Using Video for Search and Content Marketing Efforts

Using Video for Search and Content Marketing Efforts

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With the number of online video users expected to double to 1.5 billion and video traffic to be 55 percent of all consumer Internet traffic by 2016 (Cisco), it’s not surprising that marketers are starting to integrate or at least investigate adding video into their content marketing strategies. If you are investing in video, as with any other content, it’s logical to question how to optimize this content for search engines. And what exactly is video SEO anyway?
We recently caught up Kieran Farr, founder and CEO of Vidcaster, as a part of our FOUND Friday series to get some insights and tips for brands, agencies and marketers who want to learn more about video marketing and SEO.

Why is video important?

There are so many channels available to marketers now like Twitter, Facebook, Google+, LinkedIn, Tumblr, Instagram, YouTube and newcomers like Vine. It’s video’s ability to be successful as a sales medium, if done correctly, that Farr says makes video an important marketing tool.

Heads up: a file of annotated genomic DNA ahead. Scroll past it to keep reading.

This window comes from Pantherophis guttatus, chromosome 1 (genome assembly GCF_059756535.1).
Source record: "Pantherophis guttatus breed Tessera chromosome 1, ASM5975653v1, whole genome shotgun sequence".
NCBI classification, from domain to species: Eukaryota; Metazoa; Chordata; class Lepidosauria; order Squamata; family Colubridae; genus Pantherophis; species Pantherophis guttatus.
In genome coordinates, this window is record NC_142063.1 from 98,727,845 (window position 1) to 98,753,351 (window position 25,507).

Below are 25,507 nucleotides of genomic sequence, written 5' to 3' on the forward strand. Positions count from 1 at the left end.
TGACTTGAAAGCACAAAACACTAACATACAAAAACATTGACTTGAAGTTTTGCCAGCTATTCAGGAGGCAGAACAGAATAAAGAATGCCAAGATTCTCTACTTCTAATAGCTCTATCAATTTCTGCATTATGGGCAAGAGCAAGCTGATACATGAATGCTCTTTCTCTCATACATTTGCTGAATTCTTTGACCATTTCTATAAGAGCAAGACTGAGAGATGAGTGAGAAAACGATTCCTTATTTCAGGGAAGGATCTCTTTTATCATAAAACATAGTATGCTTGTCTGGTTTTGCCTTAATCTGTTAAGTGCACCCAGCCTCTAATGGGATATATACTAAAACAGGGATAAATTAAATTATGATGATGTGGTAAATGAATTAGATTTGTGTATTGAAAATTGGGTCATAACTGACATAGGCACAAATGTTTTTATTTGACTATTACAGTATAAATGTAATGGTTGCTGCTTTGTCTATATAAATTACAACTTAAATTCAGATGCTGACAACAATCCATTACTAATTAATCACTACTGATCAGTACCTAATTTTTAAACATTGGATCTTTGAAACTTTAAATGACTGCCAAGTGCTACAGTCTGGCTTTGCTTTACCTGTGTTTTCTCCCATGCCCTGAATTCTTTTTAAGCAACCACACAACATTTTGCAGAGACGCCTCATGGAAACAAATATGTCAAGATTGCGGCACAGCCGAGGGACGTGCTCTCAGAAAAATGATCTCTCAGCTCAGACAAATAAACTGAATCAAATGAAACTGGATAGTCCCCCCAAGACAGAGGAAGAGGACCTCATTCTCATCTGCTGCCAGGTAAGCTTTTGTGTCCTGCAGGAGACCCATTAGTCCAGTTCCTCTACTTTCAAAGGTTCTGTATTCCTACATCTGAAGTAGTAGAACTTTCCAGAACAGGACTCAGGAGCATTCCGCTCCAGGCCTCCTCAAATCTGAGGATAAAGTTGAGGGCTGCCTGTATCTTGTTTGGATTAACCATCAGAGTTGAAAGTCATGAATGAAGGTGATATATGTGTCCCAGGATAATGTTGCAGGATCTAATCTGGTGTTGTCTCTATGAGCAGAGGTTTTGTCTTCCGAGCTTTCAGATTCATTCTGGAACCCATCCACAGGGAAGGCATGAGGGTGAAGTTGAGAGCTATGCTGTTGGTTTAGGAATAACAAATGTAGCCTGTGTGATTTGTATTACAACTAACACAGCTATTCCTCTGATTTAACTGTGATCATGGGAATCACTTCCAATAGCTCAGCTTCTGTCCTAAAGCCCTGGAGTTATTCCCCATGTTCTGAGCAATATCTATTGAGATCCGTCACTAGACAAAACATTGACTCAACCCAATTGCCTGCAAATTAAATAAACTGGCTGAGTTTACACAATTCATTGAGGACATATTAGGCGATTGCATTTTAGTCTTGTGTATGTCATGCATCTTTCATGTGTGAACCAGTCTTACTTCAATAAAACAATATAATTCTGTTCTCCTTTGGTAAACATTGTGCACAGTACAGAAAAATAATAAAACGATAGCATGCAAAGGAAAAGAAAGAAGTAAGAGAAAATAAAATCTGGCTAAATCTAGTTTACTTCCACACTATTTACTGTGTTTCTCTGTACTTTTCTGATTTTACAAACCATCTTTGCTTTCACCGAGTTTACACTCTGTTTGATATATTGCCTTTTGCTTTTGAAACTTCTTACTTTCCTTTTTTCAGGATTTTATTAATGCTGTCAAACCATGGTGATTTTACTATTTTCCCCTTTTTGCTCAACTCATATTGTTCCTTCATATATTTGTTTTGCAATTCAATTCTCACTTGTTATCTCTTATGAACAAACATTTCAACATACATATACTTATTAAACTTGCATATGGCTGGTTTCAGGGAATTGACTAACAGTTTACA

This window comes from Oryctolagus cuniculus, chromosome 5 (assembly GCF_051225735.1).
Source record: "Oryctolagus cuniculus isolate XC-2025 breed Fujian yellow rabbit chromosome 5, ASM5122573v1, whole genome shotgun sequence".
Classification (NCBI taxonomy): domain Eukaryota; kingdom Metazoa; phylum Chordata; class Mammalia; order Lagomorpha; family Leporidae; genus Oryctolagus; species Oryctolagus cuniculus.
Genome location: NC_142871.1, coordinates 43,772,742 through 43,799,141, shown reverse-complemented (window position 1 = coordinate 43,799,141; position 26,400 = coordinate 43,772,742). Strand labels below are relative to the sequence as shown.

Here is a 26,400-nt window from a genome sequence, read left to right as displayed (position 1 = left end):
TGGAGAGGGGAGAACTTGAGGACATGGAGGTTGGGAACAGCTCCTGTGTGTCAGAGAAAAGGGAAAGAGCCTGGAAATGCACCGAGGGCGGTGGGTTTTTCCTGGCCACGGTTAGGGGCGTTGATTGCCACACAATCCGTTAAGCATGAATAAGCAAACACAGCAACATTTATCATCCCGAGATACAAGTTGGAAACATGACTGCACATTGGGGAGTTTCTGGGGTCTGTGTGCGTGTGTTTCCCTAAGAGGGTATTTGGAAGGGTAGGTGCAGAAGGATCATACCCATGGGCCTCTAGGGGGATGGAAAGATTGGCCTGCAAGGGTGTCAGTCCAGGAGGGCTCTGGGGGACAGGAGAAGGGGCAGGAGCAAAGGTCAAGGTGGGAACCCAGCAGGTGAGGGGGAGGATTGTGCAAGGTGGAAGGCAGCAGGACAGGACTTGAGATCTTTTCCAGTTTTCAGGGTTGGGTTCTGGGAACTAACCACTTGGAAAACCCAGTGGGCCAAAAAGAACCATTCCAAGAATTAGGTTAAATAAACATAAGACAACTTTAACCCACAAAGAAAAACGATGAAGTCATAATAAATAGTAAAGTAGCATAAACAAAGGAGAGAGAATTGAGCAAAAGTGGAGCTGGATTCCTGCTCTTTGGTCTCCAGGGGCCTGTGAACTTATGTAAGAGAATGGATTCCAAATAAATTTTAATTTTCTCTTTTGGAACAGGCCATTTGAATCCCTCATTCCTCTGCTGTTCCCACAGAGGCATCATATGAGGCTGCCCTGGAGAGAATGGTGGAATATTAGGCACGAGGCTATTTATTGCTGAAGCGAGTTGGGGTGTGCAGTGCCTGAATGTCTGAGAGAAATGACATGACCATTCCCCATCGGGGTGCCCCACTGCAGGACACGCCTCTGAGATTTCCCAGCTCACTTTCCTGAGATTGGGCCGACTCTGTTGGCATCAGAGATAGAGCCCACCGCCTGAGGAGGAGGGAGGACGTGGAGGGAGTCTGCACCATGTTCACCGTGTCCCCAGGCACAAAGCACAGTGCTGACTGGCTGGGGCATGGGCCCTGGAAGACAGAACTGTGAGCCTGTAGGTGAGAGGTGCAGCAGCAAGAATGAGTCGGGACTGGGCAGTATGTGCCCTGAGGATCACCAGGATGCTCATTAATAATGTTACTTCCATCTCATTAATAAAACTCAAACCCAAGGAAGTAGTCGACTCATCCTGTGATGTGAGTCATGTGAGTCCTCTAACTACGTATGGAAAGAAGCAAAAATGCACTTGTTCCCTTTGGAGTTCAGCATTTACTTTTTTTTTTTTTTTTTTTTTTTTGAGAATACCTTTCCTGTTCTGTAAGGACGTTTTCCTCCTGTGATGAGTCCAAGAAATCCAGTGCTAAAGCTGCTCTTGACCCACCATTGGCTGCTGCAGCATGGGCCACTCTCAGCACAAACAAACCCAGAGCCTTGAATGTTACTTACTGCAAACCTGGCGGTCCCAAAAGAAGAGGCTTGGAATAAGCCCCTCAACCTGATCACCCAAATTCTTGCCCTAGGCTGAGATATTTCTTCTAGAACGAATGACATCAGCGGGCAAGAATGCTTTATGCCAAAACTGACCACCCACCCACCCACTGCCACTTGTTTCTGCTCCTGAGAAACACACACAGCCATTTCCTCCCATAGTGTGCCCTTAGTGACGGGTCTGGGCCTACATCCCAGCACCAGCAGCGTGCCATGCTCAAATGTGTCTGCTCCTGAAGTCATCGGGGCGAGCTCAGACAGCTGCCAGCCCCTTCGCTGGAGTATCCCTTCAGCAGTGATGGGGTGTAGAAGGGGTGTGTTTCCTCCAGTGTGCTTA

“Marketers are becoming more savvy to realize that it’s more than just getting a play count with video,” Farr said. “It’s driving specific measurable actions where videos can be some of the most effective mechanisms to drive sales or engagement.”
The ability to measure and drive converging behavior online has been missing from the market for a long time, he said. There are questions surrounding the measuring the effectiveness of video. GinzaMetrics works with companies to help them gauge online findability. Grieselhuber pointed out that in working with these companies, he’s seeing a notable trend of companies creating new content that lives both on and off their website. Of the offsite content, he shared that video is being produced the most followed by images or slides (presentations).

What type of content is best for videos?